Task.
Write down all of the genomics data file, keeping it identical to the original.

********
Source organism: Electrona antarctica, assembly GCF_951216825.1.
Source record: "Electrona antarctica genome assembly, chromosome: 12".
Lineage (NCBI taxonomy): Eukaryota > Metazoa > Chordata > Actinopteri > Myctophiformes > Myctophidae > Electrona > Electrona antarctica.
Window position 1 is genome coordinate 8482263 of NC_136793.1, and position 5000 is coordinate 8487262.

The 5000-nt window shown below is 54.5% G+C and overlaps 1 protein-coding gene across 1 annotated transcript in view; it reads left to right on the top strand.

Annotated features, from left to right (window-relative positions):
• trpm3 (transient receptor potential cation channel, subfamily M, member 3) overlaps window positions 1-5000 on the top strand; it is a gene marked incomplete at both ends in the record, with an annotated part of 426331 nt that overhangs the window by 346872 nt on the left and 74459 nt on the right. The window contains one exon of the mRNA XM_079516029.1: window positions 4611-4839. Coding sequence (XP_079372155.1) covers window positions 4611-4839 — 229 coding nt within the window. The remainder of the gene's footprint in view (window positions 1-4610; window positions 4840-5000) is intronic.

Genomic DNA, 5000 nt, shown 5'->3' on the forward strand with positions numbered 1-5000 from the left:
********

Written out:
Source organism: Electrona antarctica, assembly GCF_951216825.1.
Source record: "Electrona antarctica genome assembly, chromosome: 12".
Lineage (NCBI taxonomy): Eukaryota > Metazoa > Chordata > Actinopteri > Myctophiformes > Myctophidae > Electrona > Electrona antarctica.
Window position 1 is genome coordinate 8482263 of NC_136793.1, and position 5000 is coordinate 8487262.

The 5000-nt window shown below is 54.5% G+C and overlaps 1 protein-coding gene across 1 annotated transcript in view; it reads left to right on the top strand.

Annotated features, from left to right (window-relative positions):
• trpm3 (transient receptor potential cation channel, subfamily M, member 3) overlaps window positions 1-5000 on the top strand; it is a gene marked incomplete at both ends in the record, with an annotated part of 426331 nt that overhangs the window by 346872 nt on the left and 74459 nt on the right. The window contains one exon of the mRNA XM_079516029.1: window positions 4611-4839. Coding sequence (XP_079372155.1) covers window positions 4611-4839 — 229 coding nt within the window. The remainder of the gene's footprint in view (window positions 1-4610; window positions 4840-5000) is intronic.

Genomic DNA, 5000 nt, shown 5'->3' on the forward strand with positions numbered 1-5000 from the left: